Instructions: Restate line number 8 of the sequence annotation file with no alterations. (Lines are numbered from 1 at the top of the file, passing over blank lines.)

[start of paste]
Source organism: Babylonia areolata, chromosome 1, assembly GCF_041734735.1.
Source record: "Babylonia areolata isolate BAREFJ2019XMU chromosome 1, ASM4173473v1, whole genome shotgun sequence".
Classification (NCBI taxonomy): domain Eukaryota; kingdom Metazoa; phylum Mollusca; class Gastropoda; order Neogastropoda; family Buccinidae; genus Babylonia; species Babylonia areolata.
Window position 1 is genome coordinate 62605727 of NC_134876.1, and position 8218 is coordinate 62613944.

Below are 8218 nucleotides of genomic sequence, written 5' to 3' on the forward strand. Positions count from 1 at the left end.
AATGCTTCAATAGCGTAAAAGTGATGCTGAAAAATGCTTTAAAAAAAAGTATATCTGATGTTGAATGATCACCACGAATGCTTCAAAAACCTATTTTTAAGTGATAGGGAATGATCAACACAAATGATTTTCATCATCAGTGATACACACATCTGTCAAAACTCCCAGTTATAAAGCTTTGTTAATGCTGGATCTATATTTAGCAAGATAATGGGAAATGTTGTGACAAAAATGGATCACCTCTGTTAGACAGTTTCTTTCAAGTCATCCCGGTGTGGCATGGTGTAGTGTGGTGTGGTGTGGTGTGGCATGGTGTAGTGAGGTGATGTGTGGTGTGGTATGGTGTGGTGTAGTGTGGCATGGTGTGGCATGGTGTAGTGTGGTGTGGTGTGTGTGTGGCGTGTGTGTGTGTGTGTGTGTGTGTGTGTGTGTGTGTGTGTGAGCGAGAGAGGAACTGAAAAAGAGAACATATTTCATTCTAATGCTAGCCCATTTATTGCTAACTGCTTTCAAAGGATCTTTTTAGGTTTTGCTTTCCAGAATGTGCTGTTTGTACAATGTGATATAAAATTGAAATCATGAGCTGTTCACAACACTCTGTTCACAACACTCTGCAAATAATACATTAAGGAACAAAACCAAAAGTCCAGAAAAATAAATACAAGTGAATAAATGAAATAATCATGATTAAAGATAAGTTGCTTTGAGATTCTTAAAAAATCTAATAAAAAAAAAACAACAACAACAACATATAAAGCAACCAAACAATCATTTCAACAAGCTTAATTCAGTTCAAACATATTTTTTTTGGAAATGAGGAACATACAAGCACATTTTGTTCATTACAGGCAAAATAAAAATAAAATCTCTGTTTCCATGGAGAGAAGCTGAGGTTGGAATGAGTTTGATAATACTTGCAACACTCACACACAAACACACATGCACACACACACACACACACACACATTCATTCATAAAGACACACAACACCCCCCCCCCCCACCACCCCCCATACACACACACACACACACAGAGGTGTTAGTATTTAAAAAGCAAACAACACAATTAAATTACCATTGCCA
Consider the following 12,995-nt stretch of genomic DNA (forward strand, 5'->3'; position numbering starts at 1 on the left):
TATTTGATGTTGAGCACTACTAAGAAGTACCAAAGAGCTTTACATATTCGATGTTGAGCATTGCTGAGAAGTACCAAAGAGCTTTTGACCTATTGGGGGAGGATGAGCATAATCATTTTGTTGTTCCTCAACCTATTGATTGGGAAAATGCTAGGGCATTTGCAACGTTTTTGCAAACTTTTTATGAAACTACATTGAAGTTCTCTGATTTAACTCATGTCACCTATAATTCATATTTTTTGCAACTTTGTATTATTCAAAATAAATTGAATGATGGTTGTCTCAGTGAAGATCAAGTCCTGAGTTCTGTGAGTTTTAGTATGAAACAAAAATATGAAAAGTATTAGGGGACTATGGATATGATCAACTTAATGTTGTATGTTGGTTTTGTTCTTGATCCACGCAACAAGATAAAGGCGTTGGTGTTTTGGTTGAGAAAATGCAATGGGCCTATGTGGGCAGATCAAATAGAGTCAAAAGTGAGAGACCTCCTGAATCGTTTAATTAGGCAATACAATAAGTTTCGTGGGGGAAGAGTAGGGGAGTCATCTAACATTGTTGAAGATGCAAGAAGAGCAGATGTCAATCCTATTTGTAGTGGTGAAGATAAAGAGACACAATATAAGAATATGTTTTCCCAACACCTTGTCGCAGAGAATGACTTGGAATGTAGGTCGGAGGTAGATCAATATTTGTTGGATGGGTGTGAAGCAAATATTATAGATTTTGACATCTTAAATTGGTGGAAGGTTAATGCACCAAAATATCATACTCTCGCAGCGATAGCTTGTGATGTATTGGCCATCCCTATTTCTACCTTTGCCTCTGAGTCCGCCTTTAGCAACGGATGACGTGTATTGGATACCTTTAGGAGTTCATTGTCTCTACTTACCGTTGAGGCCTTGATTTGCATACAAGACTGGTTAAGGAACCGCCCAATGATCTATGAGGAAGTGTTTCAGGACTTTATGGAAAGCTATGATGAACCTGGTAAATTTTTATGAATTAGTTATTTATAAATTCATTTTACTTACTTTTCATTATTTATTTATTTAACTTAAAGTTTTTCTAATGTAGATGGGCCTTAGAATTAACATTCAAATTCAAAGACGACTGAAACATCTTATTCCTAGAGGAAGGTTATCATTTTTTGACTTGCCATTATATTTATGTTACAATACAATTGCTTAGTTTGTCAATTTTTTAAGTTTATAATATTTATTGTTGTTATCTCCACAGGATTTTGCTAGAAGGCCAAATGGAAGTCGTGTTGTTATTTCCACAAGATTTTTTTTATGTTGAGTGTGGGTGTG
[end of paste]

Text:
TATTTGATGTTGAGCACTACTAAGAAGTACCAAAGAGCTTTACATATTCGATGTTGAGCATTGCTGAGAAGTACCAAAGAGCTTTTGACCTATTGGGGGAGGATGAGCATAATCATTTTGTTGTTCCTCAACCTATTGATTGGGAAAATGCTAGGGCATTTGCAACGTTTTTGCAAACTTTTTATGAAACTACATTGAAGTTCTCTGATTTAACTCATGTCACCTATAATTCATATTTTTTGCAACTTTGTATTATTCAAAATAAATTGAATGATGGTTGTCTCAGTGAAGATCAAGTCCTGAGTTCTGTGAGTTTTAGTATGAAACAAAAATATGAAAAGTATTAGGGGACTATGGATATGATCAACTTAATGTTGTATGTTGGTTTTGTTCTTGATCCACGCAACAAGATAAAGGCGTTGGTGTTTTGGTTGAGAAAATGCAATGGGCCTATGTGGGCAGATCAAATAGAGTCAAAAGTGAGAGACCTCCTGAATCGTTTAATTAGGCAATACAATAAGTTTCGTGGGGGAAGAGTAGGGGAGTCATCTAACATTGTTGAAGATGCAAGAAGAGCAGATGTCAATCCTATTTGTAGTGGTGAAGATAAAGAGACACAATATAAGAATATGTTTTCCCAACACCTTGTCGCAGAGAATGACTTGGAATGTAGGTCGGAGGTAGATCAATATTTGTTGGATGGGTGTGAAGCAAATATTATAGATTTTGACATCTTAAATTGGTGGAAGGTTAATGCACCAAAATATCATACTCTCGCAGCGATAGCTTGTGATGTATTGGCCATCCCTATTTCTACCTTTGCCTCTGAGTCCGCCTTTAGCAACGGATGACGTGTATTGGATACCTTTAGGAGTTCATTGTCTCTACTTACCGTTGAGGCCTTGATTTGCATACAAGACTGGTTAAGGAACCGCCCAATGATCTATGAGGAAGTGTTTCAGGACTTTATGGAAAGCTATGATGAACCTGGTAAATTTTTATGAATTAGTTATTTATAAATTCATTTTACTTACTTTTCATTATTTATTTATTTAACTTAAAGTTTTTCTAATGTAGATGGGCCTTAGAATTAACATTCAAATTCAAAGACGACTGAAACATCTTATTCCTAGAGGAAGGTTATCATTTTTTGACTTGCCATTATATTTATGTTACAATACAATTGCTTAGTTTGTCAATTTTTTAAGTTTATAATATTTATTGTTGTTATCTCCACAGGATTTTGCTAGAAGGCCAAATGGAAGTCGTGTTGTTATTTCCACAAGATTTTTTTTATGTTGAGTGTGGGTGTG